[ZGC] [aarch64] Unable to allocate heap for certain Linux kernel configurations

Stuart Monteith stuart.monteith at arm.com
Fri Aug 28 14:56:11 UTC 2020

On 28/08/2020 11:42, Stefan Karlsson wrote:
> On 2020-08-28 11:38, Christoph Göttschkes wrote:
>> Hi Stefan, thanks for your feedback. Looks like this case isn't as exotic as I first thought. May I ask which kind of 
>> machine this is? Also a small embedded board?
> It was one of our compiler devs that ran into this. I don't think it was a small machine, but rather that was configured 
> differently then other AArch64 machines that we've run on.
>> On 2020-08-28 11:04, Stefan Karlsson wrote:
>>> I think we hit a very similar problem during some internal testing on one machine. I have a patch to workaround that 
>>> problem:
>>> https://cr.openjdk.java.net/~stefank/prototype/zaarch-va/webrev.01/
>> Your patch works with some modifications. In my case, only 39 bits are available in the virtual address space. I put 
>> that value as "va_bits" and it works.
> OK. Good to know.
>>> Unfortunately, this patch only solves the problem on a very specific setup, and I don't think it covers your 
>>> use-case. Hopefully, someone with enough AArch64 machine config knowledge would be able to extend this patch to also 
>>> cover all possible combinations.
>> I don't think the possible combinations are the problem. [1] shows them (sorry, didn't put that link in the last mail) 
>> for Linux. I think the real problem is detecting this and making the addressing scheme adjust itself.
>> Maybe there could be a mechanism which tries to allocate memory beyond certain addresses to try and detect the number 
>> of bits available? On my machine, for instance, the ZGC implementation tries to allocate memory with different 
>> starting addresses, but always gets an address back which is way smaller (because of the kernel limitations). Maybe, 
>> the ZGC implementation could store this information (the number of bits in addresses returned by mmap) and use this 
>> information to try and make another loop, which tries to allocate the heap with a reduced number of bits used for the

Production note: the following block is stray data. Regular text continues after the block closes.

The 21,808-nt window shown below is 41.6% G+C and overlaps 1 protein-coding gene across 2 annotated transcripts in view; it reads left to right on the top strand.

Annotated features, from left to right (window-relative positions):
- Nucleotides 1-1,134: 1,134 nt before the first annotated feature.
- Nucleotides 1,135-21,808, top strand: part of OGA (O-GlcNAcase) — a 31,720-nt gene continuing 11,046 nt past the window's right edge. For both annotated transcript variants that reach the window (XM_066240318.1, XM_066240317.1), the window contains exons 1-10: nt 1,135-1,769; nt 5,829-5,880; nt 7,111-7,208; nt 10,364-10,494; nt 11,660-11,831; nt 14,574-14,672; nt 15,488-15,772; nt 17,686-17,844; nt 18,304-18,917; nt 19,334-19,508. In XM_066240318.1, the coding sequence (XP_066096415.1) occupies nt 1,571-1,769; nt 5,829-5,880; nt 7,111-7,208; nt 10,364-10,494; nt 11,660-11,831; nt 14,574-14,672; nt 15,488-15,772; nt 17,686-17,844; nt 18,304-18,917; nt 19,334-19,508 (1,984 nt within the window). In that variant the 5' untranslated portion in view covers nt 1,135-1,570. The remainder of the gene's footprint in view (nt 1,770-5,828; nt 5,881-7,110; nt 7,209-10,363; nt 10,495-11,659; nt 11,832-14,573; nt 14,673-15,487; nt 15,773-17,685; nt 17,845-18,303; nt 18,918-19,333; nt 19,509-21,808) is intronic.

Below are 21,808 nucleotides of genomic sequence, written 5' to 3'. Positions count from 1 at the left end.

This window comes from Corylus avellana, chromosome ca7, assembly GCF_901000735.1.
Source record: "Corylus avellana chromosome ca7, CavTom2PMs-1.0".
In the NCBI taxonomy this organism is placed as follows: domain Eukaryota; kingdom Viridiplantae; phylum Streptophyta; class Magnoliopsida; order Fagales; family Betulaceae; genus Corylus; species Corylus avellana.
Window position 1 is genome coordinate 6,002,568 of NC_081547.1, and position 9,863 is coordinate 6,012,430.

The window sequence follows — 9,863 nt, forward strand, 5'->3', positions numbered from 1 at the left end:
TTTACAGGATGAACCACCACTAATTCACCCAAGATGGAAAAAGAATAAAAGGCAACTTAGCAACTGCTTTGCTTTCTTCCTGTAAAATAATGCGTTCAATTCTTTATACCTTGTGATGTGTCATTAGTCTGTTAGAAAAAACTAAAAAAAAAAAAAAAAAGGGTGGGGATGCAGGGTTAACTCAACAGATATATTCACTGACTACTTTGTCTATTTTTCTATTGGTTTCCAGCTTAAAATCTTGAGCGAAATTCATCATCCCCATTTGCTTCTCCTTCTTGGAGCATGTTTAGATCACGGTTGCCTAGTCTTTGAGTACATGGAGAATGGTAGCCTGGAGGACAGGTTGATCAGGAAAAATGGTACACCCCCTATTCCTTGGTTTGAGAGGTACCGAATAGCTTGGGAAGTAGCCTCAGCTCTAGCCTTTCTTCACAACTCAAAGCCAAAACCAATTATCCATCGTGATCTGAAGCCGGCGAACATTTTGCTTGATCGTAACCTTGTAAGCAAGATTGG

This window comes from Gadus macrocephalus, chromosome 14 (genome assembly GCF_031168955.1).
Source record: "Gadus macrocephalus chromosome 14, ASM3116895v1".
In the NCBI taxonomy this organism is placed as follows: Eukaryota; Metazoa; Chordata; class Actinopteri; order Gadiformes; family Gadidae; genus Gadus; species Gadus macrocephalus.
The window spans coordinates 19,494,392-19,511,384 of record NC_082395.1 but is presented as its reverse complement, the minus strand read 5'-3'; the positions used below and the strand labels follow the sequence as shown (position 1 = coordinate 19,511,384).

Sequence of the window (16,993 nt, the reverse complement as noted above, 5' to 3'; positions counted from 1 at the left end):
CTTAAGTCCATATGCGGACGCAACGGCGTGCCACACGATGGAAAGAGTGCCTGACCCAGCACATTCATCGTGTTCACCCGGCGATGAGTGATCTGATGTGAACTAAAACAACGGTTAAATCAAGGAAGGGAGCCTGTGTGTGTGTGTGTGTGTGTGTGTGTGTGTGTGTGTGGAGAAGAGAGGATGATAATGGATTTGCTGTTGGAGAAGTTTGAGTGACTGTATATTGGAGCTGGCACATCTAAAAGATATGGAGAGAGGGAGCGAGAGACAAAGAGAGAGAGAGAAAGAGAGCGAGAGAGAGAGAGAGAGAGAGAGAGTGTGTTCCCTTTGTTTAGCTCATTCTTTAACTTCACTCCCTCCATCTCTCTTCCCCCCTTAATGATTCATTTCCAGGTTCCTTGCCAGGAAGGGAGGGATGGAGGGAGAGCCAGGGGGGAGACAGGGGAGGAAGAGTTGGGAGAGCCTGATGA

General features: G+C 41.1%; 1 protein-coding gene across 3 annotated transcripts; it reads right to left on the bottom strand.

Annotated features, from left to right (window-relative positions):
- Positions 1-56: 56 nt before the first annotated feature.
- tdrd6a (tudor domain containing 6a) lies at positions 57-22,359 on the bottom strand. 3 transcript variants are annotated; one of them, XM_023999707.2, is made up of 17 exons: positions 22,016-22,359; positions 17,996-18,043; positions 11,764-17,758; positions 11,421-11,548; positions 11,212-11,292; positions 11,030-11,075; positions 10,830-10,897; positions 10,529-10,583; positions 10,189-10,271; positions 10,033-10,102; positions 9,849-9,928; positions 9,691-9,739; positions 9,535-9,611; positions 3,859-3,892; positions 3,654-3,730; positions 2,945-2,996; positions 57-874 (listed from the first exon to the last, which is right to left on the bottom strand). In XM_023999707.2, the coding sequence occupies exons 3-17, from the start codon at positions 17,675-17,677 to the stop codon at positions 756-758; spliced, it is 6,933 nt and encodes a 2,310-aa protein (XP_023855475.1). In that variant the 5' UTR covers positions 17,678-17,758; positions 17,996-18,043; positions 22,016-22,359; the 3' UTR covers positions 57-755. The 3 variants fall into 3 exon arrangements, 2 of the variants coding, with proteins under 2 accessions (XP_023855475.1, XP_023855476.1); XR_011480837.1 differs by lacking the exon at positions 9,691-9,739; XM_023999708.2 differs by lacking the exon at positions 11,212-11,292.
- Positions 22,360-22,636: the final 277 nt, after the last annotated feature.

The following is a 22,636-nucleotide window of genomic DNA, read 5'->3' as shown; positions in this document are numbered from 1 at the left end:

>> addresses. This could also be a HotSpot option, to speed things up during startup if one knows that the machine uses a 
>> "weird" configuration.
>>> I think creating a bug report would be a good start. Do you have an openjdk user name? If not I can create a bug report.
>> Yes, I can create bug reports. I used my first mail and created one [2].
> Thanks! We have had some brief discussions with Stuart (CC:ed), who created the AArch64 port, about this problem. Maybe 
> he has had some time to think about it, and have some additional insights or ideas.
> Thanks,
> StefanK
>> -- Christoph
>> [1] 
>> https://urldefense.com/v3/__https://www.kernel.org/doc/Documentation/arm64/memory.txt__;!!GqivPVa7Brio!LfyuMvR1e95FLlQs-8R-nh4-o89GIOgBFv1QU5_Y8OwPMh7ckvRjmrgp0vjyD0UaGUhW$ 
>> [2] https://bugs.openjdk.java.net/browse/JDK-8252500

	That's right - I have been exploring options on this, and I had a similar solution at one point to finding the address 
space size. From speaking with people familiar with the arm64 linux kernel, there is no good way to query the available 
address space except for probining it and testing what is there. Thinking we could do with a general-purpose routine, I 
experimented with a routine that forks the process and probes the address space non-destructively. MAP_FIXED implicitly 
destroys any existing mappings. Of course, ZGC mmaps memory at fixed addresses anyhow, so the concern about embedded the 
JVM in your program and destroying existing mappings turned out to be moot, as we'd be doing that anyway.

CCing Monica as the Windows platform might have similar issues.



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